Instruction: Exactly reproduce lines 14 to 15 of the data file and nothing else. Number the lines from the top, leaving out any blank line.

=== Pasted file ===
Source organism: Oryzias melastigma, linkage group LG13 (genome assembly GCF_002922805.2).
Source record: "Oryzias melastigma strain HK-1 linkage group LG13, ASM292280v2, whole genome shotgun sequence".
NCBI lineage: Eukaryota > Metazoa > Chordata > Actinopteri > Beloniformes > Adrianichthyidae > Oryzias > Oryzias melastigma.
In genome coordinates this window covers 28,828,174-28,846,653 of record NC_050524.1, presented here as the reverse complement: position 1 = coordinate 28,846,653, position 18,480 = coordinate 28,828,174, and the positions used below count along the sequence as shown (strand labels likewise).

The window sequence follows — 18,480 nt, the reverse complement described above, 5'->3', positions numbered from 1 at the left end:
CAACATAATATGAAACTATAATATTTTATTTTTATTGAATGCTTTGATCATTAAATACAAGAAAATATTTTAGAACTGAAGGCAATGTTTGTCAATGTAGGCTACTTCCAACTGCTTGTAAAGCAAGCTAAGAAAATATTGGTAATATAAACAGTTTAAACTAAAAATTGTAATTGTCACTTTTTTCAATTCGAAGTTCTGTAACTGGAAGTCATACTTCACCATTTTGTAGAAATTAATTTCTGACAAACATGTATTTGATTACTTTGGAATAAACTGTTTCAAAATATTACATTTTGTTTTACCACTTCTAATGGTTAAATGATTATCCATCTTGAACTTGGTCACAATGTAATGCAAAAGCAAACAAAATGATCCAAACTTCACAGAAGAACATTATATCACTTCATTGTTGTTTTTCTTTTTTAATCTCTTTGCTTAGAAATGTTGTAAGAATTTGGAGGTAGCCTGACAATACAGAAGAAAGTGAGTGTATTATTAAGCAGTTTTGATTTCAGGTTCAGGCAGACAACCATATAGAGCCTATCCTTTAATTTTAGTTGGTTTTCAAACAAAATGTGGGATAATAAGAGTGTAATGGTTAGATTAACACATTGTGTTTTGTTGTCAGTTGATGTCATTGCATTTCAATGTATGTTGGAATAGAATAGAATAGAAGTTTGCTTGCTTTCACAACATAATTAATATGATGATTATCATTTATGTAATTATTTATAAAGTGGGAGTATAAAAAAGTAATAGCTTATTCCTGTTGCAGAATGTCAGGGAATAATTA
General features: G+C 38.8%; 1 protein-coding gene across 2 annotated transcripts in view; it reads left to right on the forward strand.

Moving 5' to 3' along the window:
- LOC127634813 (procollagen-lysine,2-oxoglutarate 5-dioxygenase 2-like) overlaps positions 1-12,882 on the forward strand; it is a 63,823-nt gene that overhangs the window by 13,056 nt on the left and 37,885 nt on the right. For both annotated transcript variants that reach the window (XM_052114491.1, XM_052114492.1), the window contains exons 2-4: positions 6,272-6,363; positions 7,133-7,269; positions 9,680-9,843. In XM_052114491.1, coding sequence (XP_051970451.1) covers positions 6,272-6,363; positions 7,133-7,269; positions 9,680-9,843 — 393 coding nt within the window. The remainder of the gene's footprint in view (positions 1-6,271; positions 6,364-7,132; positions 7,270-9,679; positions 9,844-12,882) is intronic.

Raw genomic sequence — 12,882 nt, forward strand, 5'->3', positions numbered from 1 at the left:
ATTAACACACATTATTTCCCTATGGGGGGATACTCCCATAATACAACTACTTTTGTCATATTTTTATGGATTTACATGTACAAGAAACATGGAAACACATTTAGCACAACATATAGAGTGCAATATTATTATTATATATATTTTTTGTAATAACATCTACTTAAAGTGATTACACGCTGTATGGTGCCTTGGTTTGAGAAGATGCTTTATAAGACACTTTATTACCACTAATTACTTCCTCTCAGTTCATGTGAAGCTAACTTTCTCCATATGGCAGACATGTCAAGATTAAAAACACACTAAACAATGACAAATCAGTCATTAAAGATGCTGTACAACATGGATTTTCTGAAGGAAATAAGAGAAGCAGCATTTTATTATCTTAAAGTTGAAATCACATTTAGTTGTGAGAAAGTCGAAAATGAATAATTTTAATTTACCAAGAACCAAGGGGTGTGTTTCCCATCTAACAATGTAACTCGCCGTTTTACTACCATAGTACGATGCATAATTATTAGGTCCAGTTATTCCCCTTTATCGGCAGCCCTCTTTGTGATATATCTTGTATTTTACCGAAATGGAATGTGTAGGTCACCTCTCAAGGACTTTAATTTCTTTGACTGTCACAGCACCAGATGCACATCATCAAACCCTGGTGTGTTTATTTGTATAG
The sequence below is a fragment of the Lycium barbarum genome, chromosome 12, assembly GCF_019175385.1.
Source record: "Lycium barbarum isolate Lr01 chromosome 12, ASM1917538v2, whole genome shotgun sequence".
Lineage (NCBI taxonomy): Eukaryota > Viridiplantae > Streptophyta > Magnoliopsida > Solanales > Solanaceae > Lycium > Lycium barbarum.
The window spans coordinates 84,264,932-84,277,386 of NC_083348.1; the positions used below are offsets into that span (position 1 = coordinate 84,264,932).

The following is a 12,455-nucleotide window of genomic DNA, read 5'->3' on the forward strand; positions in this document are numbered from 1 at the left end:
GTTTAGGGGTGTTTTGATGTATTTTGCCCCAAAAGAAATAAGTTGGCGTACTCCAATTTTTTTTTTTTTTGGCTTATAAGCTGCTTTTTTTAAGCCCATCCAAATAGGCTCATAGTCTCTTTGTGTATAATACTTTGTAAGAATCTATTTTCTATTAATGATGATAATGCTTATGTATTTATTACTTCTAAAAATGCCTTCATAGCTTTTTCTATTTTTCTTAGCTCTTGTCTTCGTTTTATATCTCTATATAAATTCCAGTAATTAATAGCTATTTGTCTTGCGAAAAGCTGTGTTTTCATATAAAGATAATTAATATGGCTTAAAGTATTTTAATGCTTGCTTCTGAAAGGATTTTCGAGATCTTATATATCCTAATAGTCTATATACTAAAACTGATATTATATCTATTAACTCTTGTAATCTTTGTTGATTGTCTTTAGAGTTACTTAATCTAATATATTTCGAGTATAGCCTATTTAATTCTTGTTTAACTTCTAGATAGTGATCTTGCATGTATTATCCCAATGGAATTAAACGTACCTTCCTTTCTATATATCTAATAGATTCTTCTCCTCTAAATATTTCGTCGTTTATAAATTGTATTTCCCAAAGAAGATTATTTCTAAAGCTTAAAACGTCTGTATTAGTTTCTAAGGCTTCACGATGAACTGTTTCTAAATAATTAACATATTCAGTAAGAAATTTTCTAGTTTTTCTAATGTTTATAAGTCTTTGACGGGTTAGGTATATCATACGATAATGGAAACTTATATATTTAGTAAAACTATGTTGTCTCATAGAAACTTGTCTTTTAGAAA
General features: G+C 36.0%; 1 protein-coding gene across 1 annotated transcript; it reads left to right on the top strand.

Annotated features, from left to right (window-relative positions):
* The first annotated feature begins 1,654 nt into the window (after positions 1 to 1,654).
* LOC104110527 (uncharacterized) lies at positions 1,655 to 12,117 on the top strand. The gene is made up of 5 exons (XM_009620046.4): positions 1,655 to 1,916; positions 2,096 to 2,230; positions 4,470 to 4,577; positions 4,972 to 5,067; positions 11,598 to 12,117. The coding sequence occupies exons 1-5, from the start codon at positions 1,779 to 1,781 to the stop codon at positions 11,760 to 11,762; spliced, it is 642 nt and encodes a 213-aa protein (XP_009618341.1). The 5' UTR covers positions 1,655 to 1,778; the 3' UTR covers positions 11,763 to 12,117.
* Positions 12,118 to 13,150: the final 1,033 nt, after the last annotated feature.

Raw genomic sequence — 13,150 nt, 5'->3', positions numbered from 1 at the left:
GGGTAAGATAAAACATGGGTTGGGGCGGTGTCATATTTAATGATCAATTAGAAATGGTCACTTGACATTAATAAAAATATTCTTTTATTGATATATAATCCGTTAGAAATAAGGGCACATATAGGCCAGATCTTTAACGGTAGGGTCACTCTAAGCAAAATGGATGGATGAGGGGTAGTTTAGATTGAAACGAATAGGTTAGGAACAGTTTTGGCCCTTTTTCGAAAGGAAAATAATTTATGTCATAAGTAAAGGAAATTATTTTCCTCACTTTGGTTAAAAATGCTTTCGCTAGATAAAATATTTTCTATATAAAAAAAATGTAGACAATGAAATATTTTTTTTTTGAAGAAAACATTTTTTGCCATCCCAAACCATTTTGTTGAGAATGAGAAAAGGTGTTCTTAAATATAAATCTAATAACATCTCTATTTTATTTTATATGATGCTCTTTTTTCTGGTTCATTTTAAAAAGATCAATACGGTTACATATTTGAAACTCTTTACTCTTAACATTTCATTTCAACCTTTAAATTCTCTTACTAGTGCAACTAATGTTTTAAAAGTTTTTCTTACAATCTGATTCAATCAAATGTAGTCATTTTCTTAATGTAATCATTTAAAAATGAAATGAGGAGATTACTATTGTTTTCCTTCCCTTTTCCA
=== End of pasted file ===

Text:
Lineage (NCBI taxonomy): Eukaryota > Viridiplantae > Streptophyta > Magnoliopsida > Solanales > Solanaceae > Lycium > Lycium barbarum.
The window spans coordinates 84,264,932-84,277,386 of NC_083348.1; the positions used below are offsets into that span (position 1 = coordinate 84,264,932).